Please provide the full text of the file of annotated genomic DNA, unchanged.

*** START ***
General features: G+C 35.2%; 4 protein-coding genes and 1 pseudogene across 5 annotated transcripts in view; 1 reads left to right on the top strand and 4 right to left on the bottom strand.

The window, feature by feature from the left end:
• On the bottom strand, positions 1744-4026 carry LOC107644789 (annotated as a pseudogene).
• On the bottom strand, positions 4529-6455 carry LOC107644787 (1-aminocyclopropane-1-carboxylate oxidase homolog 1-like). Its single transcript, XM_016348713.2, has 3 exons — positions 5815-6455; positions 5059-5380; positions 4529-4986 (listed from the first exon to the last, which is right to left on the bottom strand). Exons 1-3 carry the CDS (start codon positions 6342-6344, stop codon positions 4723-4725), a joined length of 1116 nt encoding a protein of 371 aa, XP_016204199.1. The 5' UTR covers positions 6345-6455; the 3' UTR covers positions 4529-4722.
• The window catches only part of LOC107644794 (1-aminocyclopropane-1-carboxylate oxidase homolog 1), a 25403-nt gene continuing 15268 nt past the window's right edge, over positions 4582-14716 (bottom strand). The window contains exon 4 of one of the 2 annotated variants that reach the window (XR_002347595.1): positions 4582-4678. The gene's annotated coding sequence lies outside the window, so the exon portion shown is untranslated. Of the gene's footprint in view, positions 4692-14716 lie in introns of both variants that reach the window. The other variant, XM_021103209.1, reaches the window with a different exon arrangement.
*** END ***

General features: G+C 35.2%; 4 protein-coding genes and 1 pseudogene across 5 annotated transcripts in view; 1 reads left to right on the top strand and 4 right to left on the bottom strand.

The window, feature by feature from the left end:
• On the bottom strand, positions 1744-4026 carry LOC107644789 (annotated as a pseudogene).
• On the bottom strand, positions 4529-6455 carry LOC107644787 (1-aminocyclopropane-1-carboxylate oxidase homolog 1-like). Its single transcript, XM_016348713.2, has 3 exons — positions 5815-6455; positions 5059-5380; positions 4529-4986 (listed from the first exon to the last, which is right to left on the bottom strand). Exons 1-3 carry the CDS (start codon positions 6342-6344, stop codon positions 4723-4725), a joined length of 1116 nt encoding a protein of 371 aa, XP_016204199.1. The 5' UTR covers positions 6345-6455; the 3' UTR covers positions 4529-4722.
• The window catches only part of LOC107644794 (1-aminocyclopropane-1-carboxylate oxidase homolog 1), a 25403-nt gene continuing 15268 nt past the window's right edge, over positions 4582-14716 (bottom strand). The window contains exon 4 of one of the 2 annotated variants that reach the window (XR_002347595.1): positions 4582-4678. The gene's annotated coding sequence lies outside the window, so the exon portion shown is untranslated. Of the gene's footprint in view, positions 4692-14716 lie in introns of both variants that reach the window. The other variant, XM_021103209.1, reaches the window with a different exon arrangement.